Music | Get Lost: The Black Angels want you to lose yourself in a psych-rock drone | Music | Salt Lake City Weekly
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Music | Get Lost: The Black Angels want you to lose yourself in a psych-rock drone



The sad fact of rock journalists: We’re all kinda the same. We’re like sheep—just with a superiority complex, a creepy knowledge of chord progressions and at least one famous friend we can namedrop when it suits us. (Mine: Ronnie Vannucci of The Killers.) We like the same things—and like to tell people why, often in snotty tones. We all think we’re cool. And generally, we all want to know the same things—which is why Alex Maas is having a banner multi-tasking day.

The frontman of the Austin-based psych-rock consortium The Black Angels, Maas has stacked up a slew of interviews. He’s got four phoners in a row, each allocated 20 minutes to ask their not-so-probing questions. I happen to be No. 1 for the day. And while he’s talking, he’s finishing up an e-mail interview—perfect for a little rock journalist piracy.

City Weekly: So what did they ask you?

Alex Maas: Some of the usual: How did the band get formed? How did the band get signed [to indie label Light in the Attic]? Why are a lot of psych-rock bands getting a lot of attention these days? Actually, the last one isn’t bad.

He’s right—especially since it was totally on my list of questions, too. And there’s some validity to it. In the last few years, there’s been a resurgence of psychedelic rock that, while still small compared to the glut of droning distortion that swirled out of the late ’60s and still defines the genre, is growing exponentially. Bands like The Warlocks, Beachwood Sparks and The Brian Jonestown Massacre sparked the movement over a decade ago. Black Rebel Motorcycle Club made it commercially viable thanks to hipster soccer moms. And today, bands like The Black Angels, Dios Malos and Dr. Dog cover every branch of psych-rock ever made, from the massive distorted swells of The 13th Floor Elevators to the mellow pseudo-psych of The Byrds to the psychedelic aftermath of The Band. More groups are indulging in the rolling drones and mind-altering tension of psychedelia.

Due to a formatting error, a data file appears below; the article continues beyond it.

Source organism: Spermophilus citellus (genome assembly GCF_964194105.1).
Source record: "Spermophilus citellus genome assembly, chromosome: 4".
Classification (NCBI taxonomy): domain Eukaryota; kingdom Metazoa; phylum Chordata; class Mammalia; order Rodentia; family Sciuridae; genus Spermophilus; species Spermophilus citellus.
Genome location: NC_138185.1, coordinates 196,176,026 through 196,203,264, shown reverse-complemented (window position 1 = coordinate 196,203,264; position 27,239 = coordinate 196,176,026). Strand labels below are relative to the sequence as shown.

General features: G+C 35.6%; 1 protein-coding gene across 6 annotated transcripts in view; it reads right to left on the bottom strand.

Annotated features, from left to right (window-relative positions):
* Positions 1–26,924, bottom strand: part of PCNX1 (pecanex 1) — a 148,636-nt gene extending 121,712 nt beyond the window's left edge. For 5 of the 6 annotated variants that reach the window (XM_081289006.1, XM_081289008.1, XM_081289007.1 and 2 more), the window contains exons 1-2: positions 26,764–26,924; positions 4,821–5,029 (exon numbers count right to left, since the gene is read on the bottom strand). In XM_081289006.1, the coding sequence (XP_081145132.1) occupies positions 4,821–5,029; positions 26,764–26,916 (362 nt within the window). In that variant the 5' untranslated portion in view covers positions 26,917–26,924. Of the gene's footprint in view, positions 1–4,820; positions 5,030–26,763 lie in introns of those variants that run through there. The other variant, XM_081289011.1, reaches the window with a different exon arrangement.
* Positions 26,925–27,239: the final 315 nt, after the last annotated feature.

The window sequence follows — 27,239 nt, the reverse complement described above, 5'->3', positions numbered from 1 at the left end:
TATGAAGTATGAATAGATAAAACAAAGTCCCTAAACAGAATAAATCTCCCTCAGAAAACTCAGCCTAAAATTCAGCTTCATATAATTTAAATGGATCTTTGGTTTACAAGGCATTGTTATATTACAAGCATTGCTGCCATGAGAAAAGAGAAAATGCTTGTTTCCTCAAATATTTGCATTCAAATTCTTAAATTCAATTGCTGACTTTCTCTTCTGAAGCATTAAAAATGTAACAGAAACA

The reason, Maas says, is the same one that led him to start The Black Angels four years ago: freedom. “The great thing about it is that psychedelic rock allows you to get lost in the song,” he says. “The time doesn’t matter. Nothing really matters. You can just get into it and move with it.”

That’s been The Black Angels’ mission from the start: to create music that you could move with at a primal level. The band’s 2006 debut full-length Passover, was a fuzzy and focused trip full of songs that, at their core, always moved. The bass lines churned in their own feedback. The drums beat on like a pulse. Guitars provided the drone. And Maas, with his nasal howl, tossed out vaguely political lyrics that were really nothing more than a way to deliver his vaguely mesmerizing melodies and hooks. Combined, it all made your body start gyrating—whether you wanted it to or not. Even Maas, whose monotone delivery somehow links up with the beat and pulls you into the rhythm.

In fact, on the group’s sophomore disc, Directions to See a Ghost (Light in the Attic), Maas is almost like a siren. The rest of the band has upped the drone elements—“We wanted these repeating songs that sounded like something you could rob a bank to,” he says in all seriousness. But Maas, he’s now a secret voice in the mix that, buried just below the bass at times, makes you listen even closer. He literally pulls you into the music. Like on “Deer-Ree-Shee.” Maas is a echo in the back of the room. You can’t help but move closer to the speaker to hear what he’s saying. Once there, the music surrounds you, commands you, takes over.

“We didn’t plan things that way,” he says. “It wasn’t contrived as it was more of an organic thing that just happened. We let the elements of the songs guide us, which made this more of a groove-oriented record than ’60s-rock-oriented like the last record. You can really get lost in these songs.”

Ironically, though, Maas and the Angels are doing their best to make sure they don’t get lost. That previous question about the rise of psych-rock: That’s partly The Black Angels’ fault. When the group started getting national attention a few years ago, the band made sure to reach out to like-minded souls, promoting their friends whenever possible and touring together constantly. The result is a loose-knit movement of bands that love overheads-and-oil light shows and massive drone jams—and questions about a psych-rock revival.

“Yeah, we’re all trying to stick together,” he says. “We’re not trying to say we’re better than any other group or any other band. We just realized that all the synergy helps everyone grow.”

And maybe force a few other psych-rock frontmen to multitask.

THE BLACK ANGELS w/ The Warlocks @ The Urban Lounge 241 S. 500 East, Friday June 13, 10 p.m.